What is there that could be written about Jesus that has not been written about Him? As we sing, “He is my everything!” When it comes to our atonement, He is our High Priest, our Sacrificial Lamb, and, even the Altar on which sacrifices are made.
Jesus, my High Priest, makes intercession to God for me (Hebrews 7:25).
A priest is on who is duly authorized to minister in sacred things, particularly to offer sacrifices at the altar, and who acts as mediator between men and God (Exodus 28:29) (ISB). More specifically, a priest’s job consisted in offering gifts and sacrifices (Hebrews 5:1), making atonement (Leviticus 16:1-34), inquiring of God (1 Samuel 23:9-12), leading in the selection and ordaining of religious and civil leaders (Numbers 8:11-21; 1 Kings 1:34), blessing the people (Numbers 6:22-27), and teaching the law (Nehemiah 8:1-8).
Jesus offered a sacrifice to God, made atonement for sinners, revealed God to men (John 14:7), selected the apostles who still serve as leaders in His church (Ephesians 2:20), blessed mankind with an opportunity of salvation (Matthew. 11:28-30), and taught men the Law of God (John 6:44-45).
There were two priesthoods in the Old Testament: Melchisedec’s and Aaron’s. Jesus is a Priest after the order of Melchisedec because He will never be replaced (Hebrews 6:20).
Jesus is a compassionate High Priest. “For we have not an high priest which cannot be touched with the feeling of our infirmities; but was in all points tempted like as we are, yet without sin” (Hebrews 4:15). Because He is “on our side” we can come boldly to God’s throne to find help in time of need (Hebrews 4:16).
Just as a priest could marry only a virgin in Israel (Leviticus 2:14), Jesus took a pure virgin unto Himself (the church) (Ephesians 5:27; 2 Corinthians 11:2). A priest could have no physical defects (Leviticus 21:16-23), and Jesus had no spiritual defects (Hebrews 4:15). He is the perfect High Priest.
Jesus, the Lamb of God, offered Himself as my sacrifice.
Jesus was predicted to be a “lamb dumb (silent) before His shearers” (Isaiah 53:7), presented to Israel as the “Lamb of God” (John 1:29), preached to the world as the sacrificed Lamb (Acts 8:32-35), and will be praised throughout all eternity as the Lamb that was slain and lives again (Revelation 5:6, 13).
Words cannot express the agony that this Lamb suffered during the process of offering Himself to God. A Levitical lamb suffered, but only briefly and only physically. Jesus suffered for twenty-four or more hours. His worst suffering may have been the emotional anguish. He was separated from His Father for the first time (Mark 15:34). He reached the point where He prayed so earnestly that His sweat was a great drops of blood falling to the ground (Luke 22:44). He was mocked, beaten, slapped, humiliated, nailed, and suffocated (the normal cause for death by crucifixion). His body was pierced with a spear. He took my place as the Lamb to pay the price for my sins (Ephesians 1:7). May we never tire of praising His name for the sacrifice He made for us.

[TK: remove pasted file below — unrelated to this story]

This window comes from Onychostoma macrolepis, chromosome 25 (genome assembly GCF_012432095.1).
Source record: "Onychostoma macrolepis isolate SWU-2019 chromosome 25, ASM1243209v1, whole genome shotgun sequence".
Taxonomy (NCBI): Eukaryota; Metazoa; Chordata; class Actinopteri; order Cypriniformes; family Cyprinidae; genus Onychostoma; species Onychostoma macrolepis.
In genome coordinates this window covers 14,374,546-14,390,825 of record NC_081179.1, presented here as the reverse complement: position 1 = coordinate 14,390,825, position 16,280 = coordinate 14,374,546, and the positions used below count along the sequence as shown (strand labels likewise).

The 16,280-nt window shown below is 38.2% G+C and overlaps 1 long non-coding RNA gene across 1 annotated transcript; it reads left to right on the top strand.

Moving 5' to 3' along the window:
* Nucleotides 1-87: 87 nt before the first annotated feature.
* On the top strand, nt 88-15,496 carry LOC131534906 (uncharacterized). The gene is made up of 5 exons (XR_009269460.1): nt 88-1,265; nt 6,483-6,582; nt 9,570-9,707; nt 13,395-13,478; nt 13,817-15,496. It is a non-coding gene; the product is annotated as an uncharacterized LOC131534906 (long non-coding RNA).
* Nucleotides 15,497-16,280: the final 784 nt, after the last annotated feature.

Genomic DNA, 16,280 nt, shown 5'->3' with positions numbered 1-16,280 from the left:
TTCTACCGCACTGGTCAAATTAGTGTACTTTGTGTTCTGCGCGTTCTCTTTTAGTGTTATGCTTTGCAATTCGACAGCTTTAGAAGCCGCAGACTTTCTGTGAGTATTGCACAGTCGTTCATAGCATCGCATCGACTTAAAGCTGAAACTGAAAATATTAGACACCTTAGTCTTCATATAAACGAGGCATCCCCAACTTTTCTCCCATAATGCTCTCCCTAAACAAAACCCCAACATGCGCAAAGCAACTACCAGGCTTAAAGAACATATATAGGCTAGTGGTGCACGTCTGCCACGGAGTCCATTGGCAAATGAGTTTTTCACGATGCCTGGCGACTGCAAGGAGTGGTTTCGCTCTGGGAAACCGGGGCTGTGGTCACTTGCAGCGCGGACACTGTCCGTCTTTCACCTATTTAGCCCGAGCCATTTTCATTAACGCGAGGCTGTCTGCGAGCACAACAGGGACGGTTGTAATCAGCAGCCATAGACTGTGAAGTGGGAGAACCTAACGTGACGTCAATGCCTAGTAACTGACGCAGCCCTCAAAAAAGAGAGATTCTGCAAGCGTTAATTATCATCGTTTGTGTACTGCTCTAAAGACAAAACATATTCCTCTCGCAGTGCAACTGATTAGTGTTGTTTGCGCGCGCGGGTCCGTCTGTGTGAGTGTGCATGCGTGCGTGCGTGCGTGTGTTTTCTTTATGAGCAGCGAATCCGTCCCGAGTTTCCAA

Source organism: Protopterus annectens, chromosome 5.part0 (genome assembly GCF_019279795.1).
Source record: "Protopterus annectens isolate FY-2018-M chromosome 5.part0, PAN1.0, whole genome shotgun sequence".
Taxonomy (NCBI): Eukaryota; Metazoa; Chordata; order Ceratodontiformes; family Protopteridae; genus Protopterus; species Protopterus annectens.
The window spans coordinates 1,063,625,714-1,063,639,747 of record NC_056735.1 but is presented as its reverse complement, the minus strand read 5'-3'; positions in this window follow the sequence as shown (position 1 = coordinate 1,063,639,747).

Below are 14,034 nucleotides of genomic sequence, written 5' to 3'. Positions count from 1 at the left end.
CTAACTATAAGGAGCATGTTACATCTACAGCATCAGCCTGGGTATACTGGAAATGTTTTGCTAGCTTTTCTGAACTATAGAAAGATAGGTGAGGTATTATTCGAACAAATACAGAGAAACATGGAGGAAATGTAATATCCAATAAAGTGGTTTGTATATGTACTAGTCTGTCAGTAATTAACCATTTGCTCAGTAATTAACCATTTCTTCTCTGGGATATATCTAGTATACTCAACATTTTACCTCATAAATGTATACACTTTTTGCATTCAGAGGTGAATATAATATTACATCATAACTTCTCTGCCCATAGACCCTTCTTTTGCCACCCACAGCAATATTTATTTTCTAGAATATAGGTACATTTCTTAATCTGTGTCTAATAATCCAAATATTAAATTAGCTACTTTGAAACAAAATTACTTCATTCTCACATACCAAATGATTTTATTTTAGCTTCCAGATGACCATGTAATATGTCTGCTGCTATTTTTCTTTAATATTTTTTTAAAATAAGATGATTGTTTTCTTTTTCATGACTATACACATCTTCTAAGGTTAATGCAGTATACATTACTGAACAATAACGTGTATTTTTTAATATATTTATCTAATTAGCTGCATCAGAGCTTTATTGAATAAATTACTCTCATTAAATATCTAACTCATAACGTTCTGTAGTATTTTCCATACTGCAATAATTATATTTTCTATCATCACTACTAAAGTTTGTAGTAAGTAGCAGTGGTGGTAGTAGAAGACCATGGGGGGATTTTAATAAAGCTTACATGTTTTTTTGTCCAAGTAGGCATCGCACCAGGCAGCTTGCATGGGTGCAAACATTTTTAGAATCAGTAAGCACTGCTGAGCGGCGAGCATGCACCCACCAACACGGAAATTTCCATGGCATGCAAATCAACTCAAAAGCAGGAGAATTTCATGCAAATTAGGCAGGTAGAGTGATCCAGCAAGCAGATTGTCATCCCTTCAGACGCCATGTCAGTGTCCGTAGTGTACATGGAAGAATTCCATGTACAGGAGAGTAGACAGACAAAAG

Jesus, the Altar, is where mercy is received (Hebrews 9:5).
The Old Testament ark of the covenant was covered with a mercy seat on which blood was sprinkled by the high priest on the great Day of Atonement. This effected reconciliation between God and His people.
The Old Testament term for “mercy seat” literally means “covering.” Its New Testament counter part is “propitiation” (hilasterion, “to cover guilt,” “to make atonement”). Jesus is said to be set forth as our “propitiation, through faith in His blood” (Romans 3:25), that is, He is the covering for man’s sins. The verb form is used twice in the New Testament; in Luke 18:13 where the publican says, “God be merciful to me a sinner” and in Hebrews 2:17 where Jesus is said “to make reconciliation for the sins of the people.”
Just as the high priest once a year took the blood of the sin offering and sprinkled it on the mercy seat in the Holy of Holies, so Christ as our great High Priest took His own blood to cover our sins.
Thanks be to God for His unspeakable gift!
~ Allen Webster ~